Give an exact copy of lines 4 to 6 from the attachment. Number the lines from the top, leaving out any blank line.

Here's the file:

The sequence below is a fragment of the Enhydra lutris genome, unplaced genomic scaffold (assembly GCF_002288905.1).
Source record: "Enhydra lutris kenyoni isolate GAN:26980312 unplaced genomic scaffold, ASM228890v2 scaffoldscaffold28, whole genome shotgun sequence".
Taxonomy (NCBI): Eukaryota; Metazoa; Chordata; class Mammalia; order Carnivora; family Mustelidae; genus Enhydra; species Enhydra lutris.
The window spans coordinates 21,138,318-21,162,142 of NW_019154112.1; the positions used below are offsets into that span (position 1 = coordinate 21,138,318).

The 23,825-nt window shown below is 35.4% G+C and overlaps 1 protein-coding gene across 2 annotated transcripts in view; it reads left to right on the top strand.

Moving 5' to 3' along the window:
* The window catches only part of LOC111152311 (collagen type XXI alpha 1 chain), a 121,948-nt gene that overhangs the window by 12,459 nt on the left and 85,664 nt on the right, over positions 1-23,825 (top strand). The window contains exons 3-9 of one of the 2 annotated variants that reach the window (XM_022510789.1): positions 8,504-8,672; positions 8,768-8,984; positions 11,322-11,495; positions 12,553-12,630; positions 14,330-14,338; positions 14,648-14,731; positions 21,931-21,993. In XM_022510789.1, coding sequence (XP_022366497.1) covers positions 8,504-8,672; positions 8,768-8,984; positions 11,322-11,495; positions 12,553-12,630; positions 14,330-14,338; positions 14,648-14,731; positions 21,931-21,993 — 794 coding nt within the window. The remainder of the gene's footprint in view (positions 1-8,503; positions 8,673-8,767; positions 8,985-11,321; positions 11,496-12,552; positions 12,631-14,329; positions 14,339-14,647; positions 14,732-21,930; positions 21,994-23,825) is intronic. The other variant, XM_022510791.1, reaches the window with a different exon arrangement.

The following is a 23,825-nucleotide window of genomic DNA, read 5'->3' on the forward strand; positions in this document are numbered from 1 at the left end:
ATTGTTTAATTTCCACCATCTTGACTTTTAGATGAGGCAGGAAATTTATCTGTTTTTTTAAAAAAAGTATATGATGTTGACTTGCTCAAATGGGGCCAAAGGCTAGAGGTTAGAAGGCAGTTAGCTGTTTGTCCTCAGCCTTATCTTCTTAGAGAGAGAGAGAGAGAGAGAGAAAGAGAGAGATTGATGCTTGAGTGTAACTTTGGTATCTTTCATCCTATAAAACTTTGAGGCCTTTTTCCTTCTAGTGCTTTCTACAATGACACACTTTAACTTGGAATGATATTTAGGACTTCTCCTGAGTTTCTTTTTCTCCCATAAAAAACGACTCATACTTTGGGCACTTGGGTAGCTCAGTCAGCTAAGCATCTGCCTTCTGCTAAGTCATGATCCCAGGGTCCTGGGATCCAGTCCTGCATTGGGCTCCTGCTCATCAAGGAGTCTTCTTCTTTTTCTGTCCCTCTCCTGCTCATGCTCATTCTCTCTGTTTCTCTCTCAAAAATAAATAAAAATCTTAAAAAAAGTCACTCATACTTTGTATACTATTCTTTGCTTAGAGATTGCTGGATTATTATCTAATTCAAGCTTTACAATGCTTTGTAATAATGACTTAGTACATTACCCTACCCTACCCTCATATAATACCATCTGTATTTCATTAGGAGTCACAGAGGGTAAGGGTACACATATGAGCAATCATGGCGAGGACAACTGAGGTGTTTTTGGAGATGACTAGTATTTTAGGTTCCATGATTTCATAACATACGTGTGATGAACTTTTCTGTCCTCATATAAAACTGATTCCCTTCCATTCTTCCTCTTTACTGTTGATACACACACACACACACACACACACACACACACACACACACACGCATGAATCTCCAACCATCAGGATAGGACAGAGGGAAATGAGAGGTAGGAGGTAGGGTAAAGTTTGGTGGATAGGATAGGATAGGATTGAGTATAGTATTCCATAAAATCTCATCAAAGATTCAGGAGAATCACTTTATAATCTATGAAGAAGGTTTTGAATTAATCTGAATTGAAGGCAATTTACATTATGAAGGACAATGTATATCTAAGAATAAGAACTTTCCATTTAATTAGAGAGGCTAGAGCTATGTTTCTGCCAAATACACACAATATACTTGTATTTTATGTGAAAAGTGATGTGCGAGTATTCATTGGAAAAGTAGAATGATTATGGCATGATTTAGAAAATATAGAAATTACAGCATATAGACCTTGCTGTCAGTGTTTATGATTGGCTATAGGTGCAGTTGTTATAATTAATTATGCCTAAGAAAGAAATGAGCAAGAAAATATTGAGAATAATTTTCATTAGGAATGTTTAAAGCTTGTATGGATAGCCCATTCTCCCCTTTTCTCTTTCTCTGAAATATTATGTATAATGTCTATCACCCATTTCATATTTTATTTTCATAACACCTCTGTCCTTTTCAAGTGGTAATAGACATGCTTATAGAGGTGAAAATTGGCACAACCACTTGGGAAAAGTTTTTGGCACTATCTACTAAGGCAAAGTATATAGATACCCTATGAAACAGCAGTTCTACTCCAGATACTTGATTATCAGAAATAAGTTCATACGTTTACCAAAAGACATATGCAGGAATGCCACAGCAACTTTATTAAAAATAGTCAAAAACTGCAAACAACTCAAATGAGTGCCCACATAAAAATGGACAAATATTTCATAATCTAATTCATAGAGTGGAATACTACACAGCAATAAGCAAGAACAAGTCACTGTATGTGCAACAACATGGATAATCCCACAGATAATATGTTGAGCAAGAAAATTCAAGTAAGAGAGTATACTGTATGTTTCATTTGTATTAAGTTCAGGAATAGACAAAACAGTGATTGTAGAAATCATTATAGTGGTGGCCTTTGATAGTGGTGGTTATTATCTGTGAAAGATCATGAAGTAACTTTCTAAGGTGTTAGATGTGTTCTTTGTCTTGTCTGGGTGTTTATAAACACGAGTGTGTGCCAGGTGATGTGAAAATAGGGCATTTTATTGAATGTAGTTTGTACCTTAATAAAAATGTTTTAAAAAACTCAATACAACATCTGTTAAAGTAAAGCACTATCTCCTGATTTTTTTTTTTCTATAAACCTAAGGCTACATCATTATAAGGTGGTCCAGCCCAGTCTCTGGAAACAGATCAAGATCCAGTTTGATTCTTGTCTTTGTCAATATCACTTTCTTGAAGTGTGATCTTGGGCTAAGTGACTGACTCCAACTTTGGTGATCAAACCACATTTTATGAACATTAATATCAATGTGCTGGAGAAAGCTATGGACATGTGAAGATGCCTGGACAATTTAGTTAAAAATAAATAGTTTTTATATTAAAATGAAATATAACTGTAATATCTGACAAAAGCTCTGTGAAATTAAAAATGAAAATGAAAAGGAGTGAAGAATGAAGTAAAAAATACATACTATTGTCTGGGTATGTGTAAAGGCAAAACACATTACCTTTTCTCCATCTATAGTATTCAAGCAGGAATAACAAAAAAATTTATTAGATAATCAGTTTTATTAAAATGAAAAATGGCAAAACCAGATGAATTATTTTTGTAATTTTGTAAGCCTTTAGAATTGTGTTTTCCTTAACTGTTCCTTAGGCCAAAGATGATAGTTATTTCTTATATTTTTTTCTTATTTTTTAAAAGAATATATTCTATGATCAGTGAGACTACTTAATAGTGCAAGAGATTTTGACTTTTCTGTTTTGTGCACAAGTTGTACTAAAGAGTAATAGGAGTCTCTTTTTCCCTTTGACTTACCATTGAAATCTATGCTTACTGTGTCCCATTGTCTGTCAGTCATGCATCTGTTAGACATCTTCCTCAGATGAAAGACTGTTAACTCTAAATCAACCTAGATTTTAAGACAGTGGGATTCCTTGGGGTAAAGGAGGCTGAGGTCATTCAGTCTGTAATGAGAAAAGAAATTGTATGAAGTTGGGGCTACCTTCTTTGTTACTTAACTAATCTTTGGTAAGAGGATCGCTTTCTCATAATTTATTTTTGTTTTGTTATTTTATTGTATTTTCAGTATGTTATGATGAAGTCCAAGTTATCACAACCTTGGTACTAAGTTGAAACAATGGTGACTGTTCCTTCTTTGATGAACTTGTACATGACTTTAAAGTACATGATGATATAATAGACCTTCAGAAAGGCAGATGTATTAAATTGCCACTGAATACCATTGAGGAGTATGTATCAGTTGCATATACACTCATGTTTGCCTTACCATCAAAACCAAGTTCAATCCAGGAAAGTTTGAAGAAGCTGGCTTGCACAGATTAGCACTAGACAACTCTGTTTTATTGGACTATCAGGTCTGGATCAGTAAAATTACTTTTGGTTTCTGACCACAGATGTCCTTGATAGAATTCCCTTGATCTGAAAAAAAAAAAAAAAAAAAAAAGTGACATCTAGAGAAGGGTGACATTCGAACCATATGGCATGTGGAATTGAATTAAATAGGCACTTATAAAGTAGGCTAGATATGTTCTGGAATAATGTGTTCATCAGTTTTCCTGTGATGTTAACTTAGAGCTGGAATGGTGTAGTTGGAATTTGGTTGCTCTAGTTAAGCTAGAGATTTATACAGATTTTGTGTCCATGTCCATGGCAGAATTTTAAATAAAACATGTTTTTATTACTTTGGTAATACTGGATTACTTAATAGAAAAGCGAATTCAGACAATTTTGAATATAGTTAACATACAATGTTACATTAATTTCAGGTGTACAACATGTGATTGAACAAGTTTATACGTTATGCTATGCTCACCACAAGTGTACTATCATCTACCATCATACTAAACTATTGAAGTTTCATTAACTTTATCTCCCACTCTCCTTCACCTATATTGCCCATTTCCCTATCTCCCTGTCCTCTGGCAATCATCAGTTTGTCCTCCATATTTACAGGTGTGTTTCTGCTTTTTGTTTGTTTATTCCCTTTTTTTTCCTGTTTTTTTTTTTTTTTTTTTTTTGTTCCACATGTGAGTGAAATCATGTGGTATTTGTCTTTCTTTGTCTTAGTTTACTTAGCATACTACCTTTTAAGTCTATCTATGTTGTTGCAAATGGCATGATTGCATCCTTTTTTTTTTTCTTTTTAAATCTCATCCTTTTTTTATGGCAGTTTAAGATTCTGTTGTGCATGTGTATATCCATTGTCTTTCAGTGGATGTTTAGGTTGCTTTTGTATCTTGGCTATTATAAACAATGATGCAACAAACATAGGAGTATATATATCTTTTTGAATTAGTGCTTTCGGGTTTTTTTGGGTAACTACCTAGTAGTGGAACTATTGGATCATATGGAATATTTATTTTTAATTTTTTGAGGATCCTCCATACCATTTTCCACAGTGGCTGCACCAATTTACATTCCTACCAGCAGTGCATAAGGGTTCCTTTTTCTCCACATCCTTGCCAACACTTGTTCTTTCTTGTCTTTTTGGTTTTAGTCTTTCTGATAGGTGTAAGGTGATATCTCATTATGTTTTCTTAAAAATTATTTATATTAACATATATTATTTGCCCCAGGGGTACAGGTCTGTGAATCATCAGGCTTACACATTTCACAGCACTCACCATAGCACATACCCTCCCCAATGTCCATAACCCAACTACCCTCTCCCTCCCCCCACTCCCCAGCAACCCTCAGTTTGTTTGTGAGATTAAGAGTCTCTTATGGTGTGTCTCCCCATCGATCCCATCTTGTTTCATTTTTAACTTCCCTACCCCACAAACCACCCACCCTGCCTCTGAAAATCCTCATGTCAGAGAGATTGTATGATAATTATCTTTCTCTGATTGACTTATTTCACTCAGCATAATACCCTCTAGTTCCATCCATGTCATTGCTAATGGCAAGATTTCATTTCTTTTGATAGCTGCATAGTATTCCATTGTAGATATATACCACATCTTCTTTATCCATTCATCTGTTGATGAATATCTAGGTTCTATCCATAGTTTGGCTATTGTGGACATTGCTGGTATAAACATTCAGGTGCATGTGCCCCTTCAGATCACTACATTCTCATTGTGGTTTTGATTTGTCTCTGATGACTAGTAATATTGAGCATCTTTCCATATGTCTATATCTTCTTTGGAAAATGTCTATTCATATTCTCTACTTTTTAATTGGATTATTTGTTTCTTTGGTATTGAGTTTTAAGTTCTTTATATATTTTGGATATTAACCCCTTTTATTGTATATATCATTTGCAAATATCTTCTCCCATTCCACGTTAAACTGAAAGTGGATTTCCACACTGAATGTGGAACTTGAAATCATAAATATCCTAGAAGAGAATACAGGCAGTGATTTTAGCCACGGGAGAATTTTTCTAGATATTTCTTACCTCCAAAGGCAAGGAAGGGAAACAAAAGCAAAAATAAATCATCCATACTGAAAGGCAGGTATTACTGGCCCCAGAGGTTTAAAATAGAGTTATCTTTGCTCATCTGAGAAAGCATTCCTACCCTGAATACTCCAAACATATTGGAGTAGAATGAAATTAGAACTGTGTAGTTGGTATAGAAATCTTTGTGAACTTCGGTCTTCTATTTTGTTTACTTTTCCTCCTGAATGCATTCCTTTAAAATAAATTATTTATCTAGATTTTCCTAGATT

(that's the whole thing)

The window spans coordinates 21,138,318-21,162,142 of NW_019154112.1; the positions used below are offsets into that span (position 1 = coordinate 21,138,318).

The 23,825-nt window shown below is 35.4% G+C and overlaps 1 protein-coding gene across 2 annotated transcripts in view; it reads left to right on the top strand.

Moving 5' to 3' along the window: